The shrinking of our river boundaries and the related river banks has now become a ripe and ready source of owning free land, by people with muscle and influence. This sad episode has the beginning from the reckless withdrawing of water upstream by India. Although the matter is under dispute, the speed at which international arbitration and its toothless implementation will take place may well change the course of the rivers in Bangladesh; and they will all end up flowing into the sea, of what water is left, from India, particularly the Ganges coming from north-west India. Bangladesh will be then a dry land in the areas was once the Ganges used to flow! All that land will be then up for grabs! The famous Korotoa, which was flowing through north-western Panchagargh, Nilphamari, Rangpur, Bogra and Sirajganj, is now on the verge of its death. Similar fate is being faced by the Ichhamoti, which linked itself with the Brahmaputra flowing through north-western and central districts of Pabna, Manikganj, Dhaka and Munshinganj.
4.2 Human Influence:
People are also responsible for this dying state of the rivers. They are not allowing the rivers to flow in their normal course for which they are losing their usual or natural character.
4.3 Rapid Growth of Population:
The rapid population growth prompted people to occupy the floodplains and low-lying marshy lands obstructing their natural links with rivers, which are also crucial for the maintenance of ecosystems, containing floods and generating natural resources.
4.4 Farrakka Barrage:
The interventions in the upstream regions like the cross-border Farrakka Barrage reduce the flow of the Padma resulting in the death of its tributaries in the lower riparian areas, he said referring to the dying state of the Gorai.
4.5.1 Biological Pollution:
Rivers are dying because of biological pollution caused by dumping biological wastes eventually endangering quality of the aquifer too. Untreated sewage contains a large number of bacteria, some of these are of faecal origin such as the well known E.coli & many disease organisms. Many of these are lost during biological treatment but others survived. And these vast amounts of bacteria are the main culprit of biological pollution of rivers.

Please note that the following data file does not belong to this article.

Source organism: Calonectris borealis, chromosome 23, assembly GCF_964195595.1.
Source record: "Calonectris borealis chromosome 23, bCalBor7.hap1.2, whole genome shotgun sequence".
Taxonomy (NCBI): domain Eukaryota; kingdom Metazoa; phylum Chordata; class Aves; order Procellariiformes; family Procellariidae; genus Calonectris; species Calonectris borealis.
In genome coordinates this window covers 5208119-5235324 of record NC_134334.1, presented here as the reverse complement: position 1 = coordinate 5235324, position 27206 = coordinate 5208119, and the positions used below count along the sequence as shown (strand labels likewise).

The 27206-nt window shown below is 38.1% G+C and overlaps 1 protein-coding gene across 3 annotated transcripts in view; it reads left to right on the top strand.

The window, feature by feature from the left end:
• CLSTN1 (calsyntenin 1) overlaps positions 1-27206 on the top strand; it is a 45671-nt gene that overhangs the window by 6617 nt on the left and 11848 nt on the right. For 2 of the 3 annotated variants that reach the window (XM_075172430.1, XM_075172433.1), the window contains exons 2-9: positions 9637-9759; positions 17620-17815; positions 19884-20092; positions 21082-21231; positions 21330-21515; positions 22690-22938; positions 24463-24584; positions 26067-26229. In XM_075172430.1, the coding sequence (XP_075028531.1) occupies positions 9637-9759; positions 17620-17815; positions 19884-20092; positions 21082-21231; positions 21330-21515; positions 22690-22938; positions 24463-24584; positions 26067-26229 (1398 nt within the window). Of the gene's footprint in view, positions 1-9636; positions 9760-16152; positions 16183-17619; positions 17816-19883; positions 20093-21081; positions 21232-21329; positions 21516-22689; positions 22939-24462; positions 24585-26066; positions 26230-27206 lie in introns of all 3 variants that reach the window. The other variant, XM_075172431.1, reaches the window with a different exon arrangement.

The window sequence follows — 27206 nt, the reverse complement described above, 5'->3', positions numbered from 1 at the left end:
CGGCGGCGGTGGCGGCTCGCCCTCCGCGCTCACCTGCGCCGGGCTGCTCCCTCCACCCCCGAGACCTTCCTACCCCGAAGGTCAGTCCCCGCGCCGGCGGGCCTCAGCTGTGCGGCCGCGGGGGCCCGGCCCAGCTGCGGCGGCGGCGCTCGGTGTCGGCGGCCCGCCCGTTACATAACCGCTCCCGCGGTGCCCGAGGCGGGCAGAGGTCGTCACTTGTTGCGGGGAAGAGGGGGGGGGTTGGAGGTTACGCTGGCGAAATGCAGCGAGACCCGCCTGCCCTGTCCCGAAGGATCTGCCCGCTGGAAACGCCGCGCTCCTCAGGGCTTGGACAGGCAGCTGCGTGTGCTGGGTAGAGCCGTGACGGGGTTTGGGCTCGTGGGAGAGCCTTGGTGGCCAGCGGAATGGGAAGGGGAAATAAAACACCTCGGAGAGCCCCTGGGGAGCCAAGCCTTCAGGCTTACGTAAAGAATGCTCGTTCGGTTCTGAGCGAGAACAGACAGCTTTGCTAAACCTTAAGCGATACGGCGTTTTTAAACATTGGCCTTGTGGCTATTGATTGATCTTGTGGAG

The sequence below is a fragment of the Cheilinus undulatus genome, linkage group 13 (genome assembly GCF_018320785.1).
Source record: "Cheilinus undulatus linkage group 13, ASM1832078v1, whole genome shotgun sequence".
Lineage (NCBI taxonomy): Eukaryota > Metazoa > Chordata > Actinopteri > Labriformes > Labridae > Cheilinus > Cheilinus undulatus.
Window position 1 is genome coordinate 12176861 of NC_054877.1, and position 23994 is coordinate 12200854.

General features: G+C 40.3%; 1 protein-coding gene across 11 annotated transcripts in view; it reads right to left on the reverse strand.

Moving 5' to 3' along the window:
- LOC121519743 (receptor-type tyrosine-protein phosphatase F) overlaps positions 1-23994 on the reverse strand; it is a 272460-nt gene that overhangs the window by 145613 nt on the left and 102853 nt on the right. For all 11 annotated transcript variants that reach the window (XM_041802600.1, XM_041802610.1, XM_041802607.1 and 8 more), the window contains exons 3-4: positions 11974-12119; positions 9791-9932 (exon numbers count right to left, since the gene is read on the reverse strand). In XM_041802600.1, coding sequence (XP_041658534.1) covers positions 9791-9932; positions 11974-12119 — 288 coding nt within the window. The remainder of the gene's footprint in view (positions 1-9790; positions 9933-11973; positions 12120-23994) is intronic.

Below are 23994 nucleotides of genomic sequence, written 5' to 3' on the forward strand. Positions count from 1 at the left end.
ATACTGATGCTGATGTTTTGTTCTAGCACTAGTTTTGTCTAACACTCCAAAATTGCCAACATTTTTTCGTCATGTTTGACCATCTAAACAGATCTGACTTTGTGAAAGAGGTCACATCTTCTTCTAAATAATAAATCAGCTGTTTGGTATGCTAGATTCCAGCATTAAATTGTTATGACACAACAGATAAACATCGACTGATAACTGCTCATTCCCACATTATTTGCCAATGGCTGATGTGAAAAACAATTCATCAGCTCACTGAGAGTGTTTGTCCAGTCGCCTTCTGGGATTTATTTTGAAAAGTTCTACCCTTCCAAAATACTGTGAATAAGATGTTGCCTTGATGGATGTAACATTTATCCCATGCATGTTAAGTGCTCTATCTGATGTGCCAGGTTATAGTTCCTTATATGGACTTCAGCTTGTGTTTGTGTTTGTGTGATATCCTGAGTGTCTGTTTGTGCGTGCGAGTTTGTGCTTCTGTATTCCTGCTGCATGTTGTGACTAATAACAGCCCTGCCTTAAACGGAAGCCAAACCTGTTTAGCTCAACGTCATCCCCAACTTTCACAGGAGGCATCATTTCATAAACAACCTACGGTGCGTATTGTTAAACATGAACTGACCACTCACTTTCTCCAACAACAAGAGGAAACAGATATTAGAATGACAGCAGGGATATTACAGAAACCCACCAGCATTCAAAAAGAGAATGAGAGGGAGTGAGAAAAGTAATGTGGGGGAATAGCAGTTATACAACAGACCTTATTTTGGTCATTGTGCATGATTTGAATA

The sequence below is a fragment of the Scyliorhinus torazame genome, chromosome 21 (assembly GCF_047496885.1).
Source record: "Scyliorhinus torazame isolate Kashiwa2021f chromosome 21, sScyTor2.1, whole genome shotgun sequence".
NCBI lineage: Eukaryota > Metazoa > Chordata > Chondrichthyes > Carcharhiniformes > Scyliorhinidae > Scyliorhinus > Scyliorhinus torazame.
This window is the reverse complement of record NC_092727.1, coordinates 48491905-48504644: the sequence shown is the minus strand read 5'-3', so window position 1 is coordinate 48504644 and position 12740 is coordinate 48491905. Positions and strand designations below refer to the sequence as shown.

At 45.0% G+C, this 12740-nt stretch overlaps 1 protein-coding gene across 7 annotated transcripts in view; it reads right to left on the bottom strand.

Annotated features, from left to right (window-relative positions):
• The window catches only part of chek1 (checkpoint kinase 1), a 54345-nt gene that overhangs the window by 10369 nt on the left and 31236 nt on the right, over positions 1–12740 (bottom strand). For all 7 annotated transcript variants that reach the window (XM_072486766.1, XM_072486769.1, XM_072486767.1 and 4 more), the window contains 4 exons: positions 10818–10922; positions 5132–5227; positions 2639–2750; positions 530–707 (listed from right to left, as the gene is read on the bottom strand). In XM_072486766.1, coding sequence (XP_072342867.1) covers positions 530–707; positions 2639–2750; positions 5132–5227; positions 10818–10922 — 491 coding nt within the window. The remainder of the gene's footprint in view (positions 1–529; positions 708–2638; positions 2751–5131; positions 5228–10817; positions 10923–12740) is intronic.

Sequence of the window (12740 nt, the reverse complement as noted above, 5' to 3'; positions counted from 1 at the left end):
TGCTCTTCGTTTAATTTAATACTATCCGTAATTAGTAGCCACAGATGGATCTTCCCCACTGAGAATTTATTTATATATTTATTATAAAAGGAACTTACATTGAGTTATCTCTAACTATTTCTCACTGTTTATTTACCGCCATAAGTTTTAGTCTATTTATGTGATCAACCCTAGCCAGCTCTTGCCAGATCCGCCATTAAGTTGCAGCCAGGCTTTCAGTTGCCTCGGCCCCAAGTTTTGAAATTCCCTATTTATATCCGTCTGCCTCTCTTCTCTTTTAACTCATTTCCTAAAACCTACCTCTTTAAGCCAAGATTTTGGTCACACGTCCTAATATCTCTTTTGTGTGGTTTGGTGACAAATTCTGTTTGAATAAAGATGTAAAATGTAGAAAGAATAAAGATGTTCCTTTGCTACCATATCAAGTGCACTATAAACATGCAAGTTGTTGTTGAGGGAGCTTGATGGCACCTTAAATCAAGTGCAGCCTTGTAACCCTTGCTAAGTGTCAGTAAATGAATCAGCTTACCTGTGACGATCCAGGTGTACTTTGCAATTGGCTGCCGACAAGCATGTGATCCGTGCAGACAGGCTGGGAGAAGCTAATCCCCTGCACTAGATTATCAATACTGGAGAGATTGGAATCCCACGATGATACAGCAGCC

4.5.2 Dumping Waste of Factories:
Rivers get polluted when the factories dump their waste to the rivers. And this pollution leads to endangerment of the rivers.
|Figure 2: Pollution due to dumping of wastes of factories.|
4.5.3 Spraying Insecticides and Fertilizers:
Farmers use fertilizers and insecticides in their farmlands. In rainy season these chemicals wash away to the rivers and endanger our rivers badly.
4.5.4 Oil Spilling:
Oil spilling from the steamers, launches and speed-boats pollutes our rivers alarmingly which not only endangers our rivers but also the aquatic species of the rivers.
4.5.5 Harming Wildlife in Rivers:
People throw wastes, toxic sludge, chemical materials, litters etc in the rivers which make the river water harmful for the aquatic species.
4.5.6 Spilling of Dirty Water Without Recycling:
Rivers get polluted because people spill dirty water into the rivers without recycling. This is also an important cause behind the drying of our rivers.
4.5.7 Toxic Sludge:
Industrial dumping is primarily responsible for the Buriganga’s state. The tanneries around the Buriganga are the leading culprits. Some 40,000MT of toxic sludge containing hydrogen sulphide, ammonia, chlorine, chromium and other harmful chemicals from the tanneries are discharged into the Buriganga every day. The concentration of organic pollutant in the Buriganga is 17 times higher than the allowable limit of 3mg per liter. Chemical pollutants like ammonia, aluminium, cadmium, lead and mercury have also been detected in the Buriganga
4.6 Unplanned Water Structures:
Many rivers, particularly in the south-western region, were shrinking as greedy quarters were grabbing them by building structures like cross dams. The Nad Bhairab, which in the recent past used to wash the floodplains of Kushtia, Meherpur, Chuadanga, Jhinaidah, Jessore, Khulna and Bagerhat, is gradually dying. Same is the state of the Bhadra River of Khulna and the Kaliganga, which flows through Kushtia, Jhinaidah, Magura, Faridpur and Madaripur. The source of the Chitra in the region was lost killing the river.
4.7 Unplanned Growth of Infrastructures:
The unplanned growth of infrastructures including roads, houses and flood control structures also killed or are killing rivers in other areas of the country.
4.8 Shortsighted Engineering Interventions:
Shortsighted Engineering Interventions like embankment constructions or encroachments also often invite wraths of rivers in the form of erosion. There are engineering solutions to prevent erosion at any point. But such interventions prompt the rivers to erode with same strength its edges at some other point.
4.9 River Encroachment:
If the river is encroached from its both sides, it will not be surprising that in the near future the river will die, the water expert said. Because this action has not only increased the pollution but also changed the natural flow of river water. For example -the encroachment of the Buriganga is the reason behind its recent unusual behavior in eroding Basila area of the capital Dhaka.
4.10 The Ambitious Indian Plans:
The ambitious Indian plans to link major rivers flowing from the Himalayas and divert them south to drought-prone areas are still on the drawing board, but Bangladeshi government scientists estimated that even a 10% to 20% reduction in the water flow to the country could dry out great areas for much of the year.